gives

Familiar properties of numbers extend to these operations on matrices: for example, addition is commutative, that is, the matrix sum does not depend on the order of the summands: A + B = B + A. The transpose is compatible with addition and scalar multiplication, as expressed by

`(cA)^T = c(A^T) \text{ and } (A + B)^T = A^T + B^T.`

gives

Finally,

`(A^{T})^{T} = A`

gives

.]]>**Scalar Multiplication**

The product cA of a number c (also called a scalar in this context) and a matrix A is computed by multiplying every entry of A by c:

`(cA)_{i,j} = c \cdot A_{i,j}`

gives

.This operation is called scalar multiplication, but its result is not named "scalar product" to avoid confusion, since "scalar product" is often used as a synonym for "inner product". For example:

`{\displaystyle 2\cdot {\begin{bmatrix}1&8&-3\\4&-2&5\end{bmatrix}}={\begin{bmatrix}2\cdot 1&2\cdot 8&2\cdot -3\\2\cdot 4&2\cdot -2&2\cdot 5\end{bmatrix}}={\begin{bmatrix}2&16&-6\\8&-4&10\end{bmatrix}}}`

gives

**Addition**

The sum A+B of two m-by-n matrices A and B is calculated entrywise:

`(A + B)_{i,j} = A_{i,j} + B_{i,j}`

gives

where

`1\leq_i`

and

`1_\leq_j`

`1 \leq i \leq m, 1 \leq j \leq n`

gives

For example,

`{\displaystyle {\begin{bmatrix}1&3&1\\1&0&0\end{bmatrix}}+{\begin{bmatrix}0&0&5\\7&5&0\end{bmatrix}}={\begin{bmatrix}1+0&3+0&1+5\\1+7&0+5&0+0\end{bmatrix}}={\begin{bmatrix}1&3&6\\8&5&0\end{bmatrix}}}`

gives

This may be abbreviated by writing only a single generic term, possibly along with indices, as in

`{\displaystyle \mathbf {A} =\left(a_{ij}\right),\quad \left[a_{ij}\right],\quad {\text{or}}\quad \left(a_{ij}\right)_{1\leq i\leq m,\;1\leq j\leq n}}`

gives

or

`{\displaystyle \mathbf {A} =(a_{i,j})_{1\leq i,j\leq n}}`

gives

**Notation**

The specifics of symbolic matrix notation vary widely, with some prevailing trends. Matrices are commonly written in square brackets or parentheses, so that an

`{\displaystyle m\times n}`

gives

matrix`{\displaystyle \mathbf {A} }`

gives

is represented as`{\displaystyle \mathbf {A} ={\begin{bmatrix}a_{11}&a_{12}&\cdots &a_{1n}\\a_{21}&a_{22}&\cdots &a_{2n}\\\vdots &\vdots &\ddots &\vdots \\a_{m1}&a_{m2}&\cdots &a_{mn}\end{bmatrix}}={\begin{pmatrix}a_{11}&a_{12}&\cdots &a_{1n}\\a_{21}&a_{22}&\cdots &a_{2n}\\\vdots &\vdots &\ddots &\vdots \\a_{m1}&a_{m2}&\cdots &a_{mn}\end{pmatrix}}.}`

gives

**Overview of a matrix size**

Name : Size : Example : Description : Notation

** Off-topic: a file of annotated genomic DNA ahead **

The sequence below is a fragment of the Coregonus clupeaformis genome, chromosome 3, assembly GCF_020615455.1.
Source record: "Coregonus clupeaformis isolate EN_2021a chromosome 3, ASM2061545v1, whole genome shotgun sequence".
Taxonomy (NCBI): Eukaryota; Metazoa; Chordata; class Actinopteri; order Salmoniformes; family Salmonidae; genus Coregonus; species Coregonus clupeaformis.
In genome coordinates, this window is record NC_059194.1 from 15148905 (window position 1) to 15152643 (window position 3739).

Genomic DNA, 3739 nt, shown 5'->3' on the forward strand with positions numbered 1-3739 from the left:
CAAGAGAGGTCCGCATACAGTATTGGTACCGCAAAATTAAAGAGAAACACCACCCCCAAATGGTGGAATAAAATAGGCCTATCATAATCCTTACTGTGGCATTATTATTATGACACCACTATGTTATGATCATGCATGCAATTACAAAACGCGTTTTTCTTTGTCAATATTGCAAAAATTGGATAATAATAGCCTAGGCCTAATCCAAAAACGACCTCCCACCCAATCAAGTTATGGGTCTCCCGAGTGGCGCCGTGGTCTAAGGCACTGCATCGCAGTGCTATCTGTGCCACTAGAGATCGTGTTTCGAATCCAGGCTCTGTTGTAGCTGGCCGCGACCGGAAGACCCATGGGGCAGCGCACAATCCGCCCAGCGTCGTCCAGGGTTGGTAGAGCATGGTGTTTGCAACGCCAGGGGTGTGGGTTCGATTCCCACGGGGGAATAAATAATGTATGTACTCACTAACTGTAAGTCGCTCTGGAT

`1 \times n`

gives

`{\displaystyle {\begin{bmatrix}3&7&2\end{bmatrix}}}`

gives

A matrix with one row, sometimes used to represent a vector

`{a_{i}}`

gives

:`n \times 1`

gives

`{\displaystyle {\begin{bmatrix}4\\1\\8\end{bmatrix}}}`

gives

A matrix with one column, sometimes used to represent a vector

`{a_{j}}`

gives

.**Square matrix** :

`n \times n`

gives

`{\displaystyle {\begin{bmatrix}9&13&5\\1&11&7\\2&6&3\end{bmatrix}}}`

gives

A matrix with the same number of rows and columns, sometimes used to represent a linear transformation from a vector space to itself, such as reflection, rotation, or shearing.

]]>In mathematics, a matrix (pl.: matrices) is a rectangular array or table of numbers, symbols, or expressions, with elements or entries arranged in rows and columns, which is used to represent a mathematical object or property of such an object.

For example,

`{\displaystyle {\begin{bmatrix}1&9&-13\\20&5&-6\end{bmatrix}}}`

gives

is a matrix with two rows and three columns. This is often referred to as a "two-by-three matrix", a "

`{\displaystyle 2\times 3}`

gives

matrix", or a matrix of dimension`{\displaystyle 2\times 3}`

gives

.Matrices are commonly related to linear algebra. Notable exceptions include incidence matrices and adjacency matrices in graph theory. This article focuses on matrices related to linear algebra, and, unless otherwise specified, all matrices represent linear maps or may be viewed as such.

Square matrices, matrices with the same number of rows and columns, play a major role in matrix theory. Square matrices of a given dimension form a noncommutative ring, which is one of the most common examples of a noncommutative ring. The determinant of a square matrix is a number associated with the matrix, which is fundamental for the study of a square matrix; for example, a square matrix is invertible if and only if it has a nonzero determinant and the eigenvalues of a square matrix are the roots of a polynomial determinant.